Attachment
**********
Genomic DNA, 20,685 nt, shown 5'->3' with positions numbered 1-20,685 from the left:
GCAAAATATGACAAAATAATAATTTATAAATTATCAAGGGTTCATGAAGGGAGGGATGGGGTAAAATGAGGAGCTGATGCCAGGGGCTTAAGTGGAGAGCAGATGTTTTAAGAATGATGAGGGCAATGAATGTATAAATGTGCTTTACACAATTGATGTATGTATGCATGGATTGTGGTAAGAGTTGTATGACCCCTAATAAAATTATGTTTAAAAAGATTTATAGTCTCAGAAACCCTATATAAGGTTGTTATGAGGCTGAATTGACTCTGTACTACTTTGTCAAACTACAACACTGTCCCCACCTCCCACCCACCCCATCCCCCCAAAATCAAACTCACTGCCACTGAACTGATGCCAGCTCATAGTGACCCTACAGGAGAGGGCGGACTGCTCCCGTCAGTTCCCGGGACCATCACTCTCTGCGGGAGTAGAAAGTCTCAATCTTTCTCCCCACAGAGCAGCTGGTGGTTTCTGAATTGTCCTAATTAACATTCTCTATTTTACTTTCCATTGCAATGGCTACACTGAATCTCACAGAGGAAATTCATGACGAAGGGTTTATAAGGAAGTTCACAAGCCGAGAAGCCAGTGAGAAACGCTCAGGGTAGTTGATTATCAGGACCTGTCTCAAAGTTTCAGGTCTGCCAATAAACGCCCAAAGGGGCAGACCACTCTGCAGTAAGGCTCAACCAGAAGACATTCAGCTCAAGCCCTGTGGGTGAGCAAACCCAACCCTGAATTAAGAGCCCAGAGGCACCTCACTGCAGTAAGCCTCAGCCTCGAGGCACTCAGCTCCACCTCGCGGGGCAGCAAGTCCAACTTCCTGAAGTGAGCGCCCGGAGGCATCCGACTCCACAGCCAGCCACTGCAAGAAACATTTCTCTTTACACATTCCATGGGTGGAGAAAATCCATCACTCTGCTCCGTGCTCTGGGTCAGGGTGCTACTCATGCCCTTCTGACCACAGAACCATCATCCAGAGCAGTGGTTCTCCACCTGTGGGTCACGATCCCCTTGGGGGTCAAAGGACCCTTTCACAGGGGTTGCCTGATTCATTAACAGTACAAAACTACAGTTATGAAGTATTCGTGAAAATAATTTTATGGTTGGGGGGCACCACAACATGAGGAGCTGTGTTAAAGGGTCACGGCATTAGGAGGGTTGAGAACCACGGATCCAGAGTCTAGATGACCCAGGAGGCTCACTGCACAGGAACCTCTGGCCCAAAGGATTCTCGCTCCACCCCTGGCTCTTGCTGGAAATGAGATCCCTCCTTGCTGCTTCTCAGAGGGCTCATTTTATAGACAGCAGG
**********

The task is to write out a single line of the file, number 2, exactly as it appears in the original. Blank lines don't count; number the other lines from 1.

GCAAAATATGACAAAATAATAATTTATAAATTATCAAGGGTTCATGAAGGGAGGGATGGGGTAAAATGAGGAGCTGATGCCAGGGGCTTAAGTGGAGAGCAGATGTTTTAAGAATGATGAGGGCAATGAATGTATAAATGTGCTTTACACAATTGATGTATGTATGCATGGATTGTGGTAAGAGTTGTATGACCCCTAATAAAATTATGTTTAAAAAGATTTATAGTCTCAGAAACCCTATATAAGGTTGTTATGAGGCTGAATTGACTCTGTACTACTTTGTCAAACTACAACACTGTCCCCACCTCCCACCCACCCCATCCCCCCAAAATCAAACTCACTGCCACTGAACTGATGCCAGCTCATAGTGACCCTACAGGAGAGGGCGGACTGCTCCCGTCAGTTCCCGGGACCATCACTCTCTGCGGGAGTAGAAAGTCTCAATCTTTCTCCCCACAGAGCAGCTGGTGGTTTCTGAATTGTCCTAATTAACATTCTCTATTTTACTTTCCATTGCAATGGCTACACTGAATCTCACAGAGGAAATTCATGACGAAGGGTTTATAAGGAAGTTCACAAGCCGAGAAGCCAGTGAGAAACGCTCAGGGTAGTTGATTATCAGGACCTGTCTCAAAGTTTCAGGTCTGCCAATAAACGCCCAAAGGGGCAGACCACTCTGCAGTAAGGCTCAACCAGAAGACATTCAGCTCAAGCCCTGTGGGTGAGCAAACCCAACCCTGAATTAAGAGCCCAGAGGCACCTCACTGCAGTAAGCCTCAGCCTCGAGGCACTCAGCTCCACCTCGCGGGGCAGCAAGTCCAACTTCCTGAAGTGAGCGCCCGGAGGCATCCGACTCCACAGCCAGCCACTGCAAGAAACATTTCTCTTTACACATTCCATGGGTGGAGAAAATCCATCACTCTGCTCCGTGCTCTGGGTCAGGGTGCTACTCATGCCCTTCTGACCACAGAACCATCATCCAGAGCAGTGGTTCTCCACCTGTGGGTCACGATCCCCTTGGGGGTCAAAGGACCCTTTCACAGGGGTTGCCTGATTCATTAACAGTACAAAACTACAGTTATGAAGTATTCGTGAAAATAATTTTATGGTTGGGGGGCACCACAACATGAGGAGCTGTGTTAAAGGGTCACGGCATTAGGAGGGTTGAGAACCACGGATCCAGAGTCTAGATGACCCAGGAGGCTCACTGCACAGGAACCTCTGGCCCAAAGGATTCTCGCTCCACCCCTGGCTCTTGCTGGAAATGAGATCCCTCCTTGCTGCTTCTCAGAGGGCTCATTTTATAGACAGCAGG